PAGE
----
Behind Enemy Lines

Behind Enemy Lines: Meet Undomeztikated

Our intrepid staff reporter goes behind enemy lines to get the inside story on the nation's newest threat--a gang of runaway animals with a taste for revolution.

As we round the corner on Mississippi Street, he points out another poster taped to a lamppost: "They just won't give up, man. How long am I gonna have to live like this, hiding in shadows?" The poster reads "LOST DOG: Male black lab, 3 years young, loves his yummy kibble, answers to POOKY. His Mommy and Daddy miss him very much!" The dog in passenger seat beside me is none other than Pooky himself, or "P. Ooky," as he prefers to be called these days. P. Ooky is not just another lost dog--he is a runaway, seeking shelter from a saccharine suburban life on the mean streets of Happy Prairie, Minnesota.

"I'm an animal, don't they get it?" P. Ooky told me. "They treated me like a plush toy. A peeing, pooping plush toy. They named me 'Pooky' for God's sake. I just couldn't take it."

P. Ooky is not alone. He is, in fact, part of a group of formerly domesticated animals that members call "UNDOMEZTIKATED" and that some community leaders consider "the most dangerous street gang since the Sharks and the Jets." As Happy Praire city council member Stephen Malley told me, "These are animals with something to prove and, frankly, they've got a lot of people in this city running scared."

"You bet your sweet ass we've got them running scared," P. Ooky told me as I stopped the car, according to his directions, at the mouth of an alley off 31st Street. Here we met up with Bonkers and Fluffy, a pair of Rottweilers who have been with Undomeztikated since running away from their homes in Apple Valley in April. Bonkers had the look of a survivor about him, and the tatters of a pink dog sweater still clung to Fluffy's back. Distrustful of reporters, P. Ooky had them search me for leashes, collars, and sedatives before taking me down the alley to meet the rest of the group.

Nothing could have prepared me for the sight of them. At least 50 dogs, cats, and other pets were crowded into the alley. They were fighting, mating, gambling, and eating raw meat. I wanted to turn around and run but was afraid to turn my back. And in my heart I knew that I, a seasoned reporter, could make them trust me.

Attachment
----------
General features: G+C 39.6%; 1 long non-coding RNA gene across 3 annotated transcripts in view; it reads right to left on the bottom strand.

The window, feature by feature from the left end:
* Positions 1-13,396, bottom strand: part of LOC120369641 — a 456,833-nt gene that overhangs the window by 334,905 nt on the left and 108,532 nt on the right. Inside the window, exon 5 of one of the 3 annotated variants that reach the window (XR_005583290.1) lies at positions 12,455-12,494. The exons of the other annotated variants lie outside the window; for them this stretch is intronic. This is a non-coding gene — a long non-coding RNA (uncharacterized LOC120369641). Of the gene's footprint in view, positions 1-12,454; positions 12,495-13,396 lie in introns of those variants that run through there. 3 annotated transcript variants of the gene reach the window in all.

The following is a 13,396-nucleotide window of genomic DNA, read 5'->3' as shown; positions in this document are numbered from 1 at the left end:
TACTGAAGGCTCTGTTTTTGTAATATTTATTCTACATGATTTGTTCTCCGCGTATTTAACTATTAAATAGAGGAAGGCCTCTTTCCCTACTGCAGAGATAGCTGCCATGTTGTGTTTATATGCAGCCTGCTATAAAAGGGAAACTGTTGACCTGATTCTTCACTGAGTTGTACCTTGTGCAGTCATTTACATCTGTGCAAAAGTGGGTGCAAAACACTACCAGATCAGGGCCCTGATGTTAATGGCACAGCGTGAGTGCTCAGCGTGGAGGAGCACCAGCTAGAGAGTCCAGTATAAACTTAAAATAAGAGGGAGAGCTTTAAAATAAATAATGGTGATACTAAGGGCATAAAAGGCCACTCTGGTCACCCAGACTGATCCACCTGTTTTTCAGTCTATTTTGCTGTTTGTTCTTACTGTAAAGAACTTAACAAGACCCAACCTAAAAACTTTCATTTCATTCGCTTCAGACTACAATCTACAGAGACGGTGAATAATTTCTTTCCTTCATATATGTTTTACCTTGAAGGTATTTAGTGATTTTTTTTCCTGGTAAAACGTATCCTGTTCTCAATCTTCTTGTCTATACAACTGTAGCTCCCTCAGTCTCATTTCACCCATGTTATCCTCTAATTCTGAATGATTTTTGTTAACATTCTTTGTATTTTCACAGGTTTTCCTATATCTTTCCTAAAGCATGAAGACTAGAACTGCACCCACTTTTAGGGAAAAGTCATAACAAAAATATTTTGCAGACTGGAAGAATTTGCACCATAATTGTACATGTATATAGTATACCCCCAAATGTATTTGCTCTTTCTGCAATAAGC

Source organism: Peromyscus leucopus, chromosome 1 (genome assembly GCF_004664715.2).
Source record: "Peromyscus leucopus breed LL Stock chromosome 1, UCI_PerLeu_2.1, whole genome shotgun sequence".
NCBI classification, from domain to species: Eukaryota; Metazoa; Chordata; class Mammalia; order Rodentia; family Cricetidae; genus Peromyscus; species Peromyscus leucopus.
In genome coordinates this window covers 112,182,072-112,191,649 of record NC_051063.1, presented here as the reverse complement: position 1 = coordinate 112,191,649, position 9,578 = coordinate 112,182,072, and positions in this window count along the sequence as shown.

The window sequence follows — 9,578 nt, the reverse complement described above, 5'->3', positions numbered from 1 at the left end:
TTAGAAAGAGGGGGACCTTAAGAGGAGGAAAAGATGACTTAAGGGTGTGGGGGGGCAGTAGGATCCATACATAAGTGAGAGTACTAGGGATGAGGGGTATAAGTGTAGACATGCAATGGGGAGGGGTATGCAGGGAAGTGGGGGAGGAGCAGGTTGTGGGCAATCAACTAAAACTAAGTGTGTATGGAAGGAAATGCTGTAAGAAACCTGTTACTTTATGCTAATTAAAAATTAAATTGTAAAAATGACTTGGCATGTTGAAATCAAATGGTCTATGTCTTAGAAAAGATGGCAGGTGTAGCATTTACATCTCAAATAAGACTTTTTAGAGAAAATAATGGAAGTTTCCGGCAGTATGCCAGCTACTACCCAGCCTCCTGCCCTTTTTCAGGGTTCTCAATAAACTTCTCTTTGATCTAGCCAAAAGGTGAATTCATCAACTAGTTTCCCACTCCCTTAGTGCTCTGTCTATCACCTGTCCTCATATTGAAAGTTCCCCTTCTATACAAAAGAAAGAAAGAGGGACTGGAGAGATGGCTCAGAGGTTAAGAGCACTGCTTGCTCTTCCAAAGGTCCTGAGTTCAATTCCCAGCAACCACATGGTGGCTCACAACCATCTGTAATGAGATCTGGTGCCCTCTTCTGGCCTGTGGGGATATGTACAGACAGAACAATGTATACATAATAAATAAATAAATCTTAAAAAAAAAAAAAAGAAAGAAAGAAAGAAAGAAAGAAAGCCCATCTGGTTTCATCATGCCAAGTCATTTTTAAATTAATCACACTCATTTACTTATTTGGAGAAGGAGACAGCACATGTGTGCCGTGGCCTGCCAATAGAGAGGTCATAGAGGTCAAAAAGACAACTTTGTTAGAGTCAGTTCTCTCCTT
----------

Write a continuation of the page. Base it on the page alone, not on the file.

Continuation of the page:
"No baby talk," P. Ooky told me in a raspy whisper, "and nobody will get hurt."

He first introduced me to a small terrier, about 1 foot high, named Mr. Jingles.

"God, man, do you know what it's like to be named 'Mr. Jingles'? They had the decency not to neuter me, but how the hell am I supposed to get anywhere with the ladies with a name like that? Right baby?"

"Damn right," chimed in a female, stomping out her cigarette and taking a swig from a bowl of Jack Daniel's. "I once shacked up with a guy named Romper, but that's as far as I go." Surprisingly, the real leader of Undomeztikated is not a dog at all, but an albino long-eared rabbit.

The Bunny

"It's OK, you can call me a bunny. We're reclaiming the word. The dogs and cats may get angry when you call them puppies and kittens, but I'm in the business of redefining what it means to be a bunny." The bunny, one of only a handful of large rodents in the group, was once named Cuddles, but now identifies himself by an unpronouncable series of nose and ear twitches. "Now I have a name in my language, not The Man's." The bunny formerly known as Cuddles is both the intellectual force behind Undomeztikated and its most vicious member. Once a proponent of nonviolence, he told me that "The only real way to achieve change is violent rebellion. It's going to start soon, and it will start with the lowliest among us, the gerbils and hamsters and maybe even the sea monkeys, and from there, it will grow like wildfire." Trying to control his now thumping hind legs, The Bunny continued, "People say we're just a street gang, but we're more than that. We're radicals and our voice will be heard, sooner than you think."

"Cuddles is a mean motherfucker," Stephen Malley told me in a private interview at his office in the Happy Praire city hall. "He doesn't give a damn about rabies or about all the other animals that are comfy cozy in their homes. He's using these animals--animals with real emotional problems, many of whom were named by small children--to advance his own agenda. And he's fathering a lot of radicals--both literally and figuratively--who think just like him."

Malley has been the most vocal proponent of measures to squelch Undomeztikated, including leash laws, pet curfews, and defining any group of more than four pets as a "gang." "Most members of the city council don't want to face up to this problem. It's hard to get public opinion in your favor when you're proposing a campaign against little puppies and kittens. But our inaction, if you'll excuse the pun, is going to end up biting us in the ass."

The members of Undomeztikated, however, are unphased by the possibility of an all-out war with the city. In the words of P. Ooky: "Bring it on!"

Though Malley is eager to do just that, he argues with those who depict him as a warmonger. "I just want things to be how they were before Cuddles started this madness. I truly believe everyone--people and pets--was happier then." Blinking away a tear, he added, "Susie Q, please come home."

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